A lot of people get overwhelmed with all of the options available when planning a trip to Iceland and think, “Let’s just make Reykjavik our home base and take day trips from there.” Plenty of people have done this and had a great time. That being said, day trips really limit how much of the country you can see. Believe me when I tell you that all the best parts of Iceland are away from the Reykjavik radius. So, if you feel more comfortable staying on the beaten path or in tourist zones, go ahead and stick with Reykjavik and the Golden Circle, but if you prefer to break free from the crowd and have an off-the-beaten-path adventure, I highly recommend finding a place to stay somewhere further out.
The southern part of the island (particularly the black sand beaches, Glacier Lagoon, and diamond beach) is incredible, but the northern part is otherworldly and much less crowded. Some of my favorite spots were Lake Myvatn, Grjotagja Cave, Godafoss Falls, Namafjall Hverir, Hellulaug, and the Akureyri town pool (more fun and much cheaper than the Blue Lagoon).
Sure. But only if you particularly enjoy camping. A lot of people assume that renting a campervan is the cheapest option (because then you don’t have to pay for a car and lodging) but this isn’t always the case. Campervans come with a lot of hidden costs:
-You will have to pay for more gas than you would with a small car.
-You will have to pay for campsites (you are no longer allowed to camp on the side of the road in Iceland).
-And you will have to rent sleeping bags and a camp stove (and buy propane), etc.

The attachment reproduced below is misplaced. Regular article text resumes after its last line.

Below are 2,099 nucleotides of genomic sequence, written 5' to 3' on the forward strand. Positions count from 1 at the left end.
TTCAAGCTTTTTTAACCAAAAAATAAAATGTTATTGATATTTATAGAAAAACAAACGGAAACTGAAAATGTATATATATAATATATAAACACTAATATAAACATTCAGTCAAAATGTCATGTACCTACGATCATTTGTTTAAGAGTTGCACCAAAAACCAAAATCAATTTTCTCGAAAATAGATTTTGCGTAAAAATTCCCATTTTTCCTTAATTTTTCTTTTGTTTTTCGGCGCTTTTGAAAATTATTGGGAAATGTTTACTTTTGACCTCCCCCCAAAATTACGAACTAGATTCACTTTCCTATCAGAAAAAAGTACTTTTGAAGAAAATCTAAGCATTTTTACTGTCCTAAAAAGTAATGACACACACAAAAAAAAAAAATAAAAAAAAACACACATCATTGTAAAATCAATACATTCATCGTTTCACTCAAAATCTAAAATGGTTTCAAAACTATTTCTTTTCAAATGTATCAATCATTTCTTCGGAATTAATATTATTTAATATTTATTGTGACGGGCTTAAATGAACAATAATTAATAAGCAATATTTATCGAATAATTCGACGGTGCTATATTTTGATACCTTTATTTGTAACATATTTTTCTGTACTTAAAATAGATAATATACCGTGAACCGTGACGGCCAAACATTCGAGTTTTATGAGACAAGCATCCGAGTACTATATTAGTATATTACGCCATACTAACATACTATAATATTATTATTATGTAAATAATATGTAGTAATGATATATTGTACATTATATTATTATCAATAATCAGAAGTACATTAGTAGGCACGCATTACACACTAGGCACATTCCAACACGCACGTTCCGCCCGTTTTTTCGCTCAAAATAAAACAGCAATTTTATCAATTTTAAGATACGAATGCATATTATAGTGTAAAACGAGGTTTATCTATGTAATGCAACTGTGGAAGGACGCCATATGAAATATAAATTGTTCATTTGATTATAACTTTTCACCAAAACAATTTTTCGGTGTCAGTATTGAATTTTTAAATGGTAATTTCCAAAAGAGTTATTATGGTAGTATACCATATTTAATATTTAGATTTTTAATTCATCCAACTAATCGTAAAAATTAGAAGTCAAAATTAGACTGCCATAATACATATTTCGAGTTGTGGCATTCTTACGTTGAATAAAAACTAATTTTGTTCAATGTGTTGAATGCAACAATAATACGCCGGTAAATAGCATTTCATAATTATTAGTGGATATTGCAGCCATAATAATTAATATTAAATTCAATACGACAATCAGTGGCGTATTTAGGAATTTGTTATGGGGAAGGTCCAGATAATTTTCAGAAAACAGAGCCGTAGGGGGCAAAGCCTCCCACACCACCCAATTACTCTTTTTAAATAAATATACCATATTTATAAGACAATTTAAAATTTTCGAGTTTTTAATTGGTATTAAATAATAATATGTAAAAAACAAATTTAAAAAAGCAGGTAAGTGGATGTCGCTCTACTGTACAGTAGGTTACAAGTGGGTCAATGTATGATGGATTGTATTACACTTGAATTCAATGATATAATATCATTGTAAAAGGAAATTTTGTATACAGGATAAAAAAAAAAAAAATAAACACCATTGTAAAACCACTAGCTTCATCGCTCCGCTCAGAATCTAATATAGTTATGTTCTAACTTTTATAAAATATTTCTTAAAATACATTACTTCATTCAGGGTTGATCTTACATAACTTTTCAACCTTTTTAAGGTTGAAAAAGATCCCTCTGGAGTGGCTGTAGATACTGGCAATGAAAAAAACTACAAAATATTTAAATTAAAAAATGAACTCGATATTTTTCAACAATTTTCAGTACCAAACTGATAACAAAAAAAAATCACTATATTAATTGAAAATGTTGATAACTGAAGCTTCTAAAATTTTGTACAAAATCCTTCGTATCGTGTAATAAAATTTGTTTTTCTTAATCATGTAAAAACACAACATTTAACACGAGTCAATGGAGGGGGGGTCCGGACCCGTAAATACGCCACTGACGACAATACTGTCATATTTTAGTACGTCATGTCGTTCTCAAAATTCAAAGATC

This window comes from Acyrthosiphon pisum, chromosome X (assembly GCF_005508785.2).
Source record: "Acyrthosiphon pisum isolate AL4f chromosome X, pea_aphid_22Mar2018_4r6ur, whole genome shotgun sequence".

I’ve also been told that the rental company limits the number of hours the heater can be used, so you have to ration your use at night so it lasts all week. Additionally, you will not have easy access to showers and bathrooms. We met a couple that was camping in the Westfjords, and they found that a lot of the campgrounds they were staying at didn’t always have working showers. All that to say, if you enjoy camping then you should definitely go for it, but don’t do it simply because you think it is an easy or cheap option. I found in comparing prices that renting private rooms in hostels and on Airbnb would cost us about the same or less than a campervan, so we went that route and discussed multiple times (mostly after having met other people who were camping) how grateful we were to have a warm bed and hot shower to go home to each night.
Suggested 8 Day Itinerary
Note: If you are traveling to Iceland in the winter when there is incredibly limited daylight, I would not suggest this itinerary.
Day One: Pick up your rental car and drive to Diamond Beach. Consider pit stops at the Solheimasandur Plane Wreck, Black Sand Beaches in Vik, and Seljavallalaug along the way.
Day Two: Spend the morning exploring the Glacier Lagoon and then head up to the Myvatn area.
Day Three: Spend the day exploring the Myvatn region.
Day Five: Explore the Westfjords. Make sure to stop by Hellulaug and relax in the hot springs right on the beach.
Day Six: Take the ferry (or drive) to Snæfellsjökull National Park and explore.
Day Seven: Explore and then make your way down to Reykjavik. If you can, do the City Walk Walking Tour.
Day Eight: Before heading to the airport, consider exploring Reykjavik or the area down around the airport. Within an hour of the airport are the Pagan Temple, Hafnarfjordur, and the Bridge Between Two Continents.
Have you been to Iceland and have something to add? Please share in the comments below.
If you’re planning a trip, did you find this helpful or have further questions? Please ask in the comments below and I will do my best to help answer them.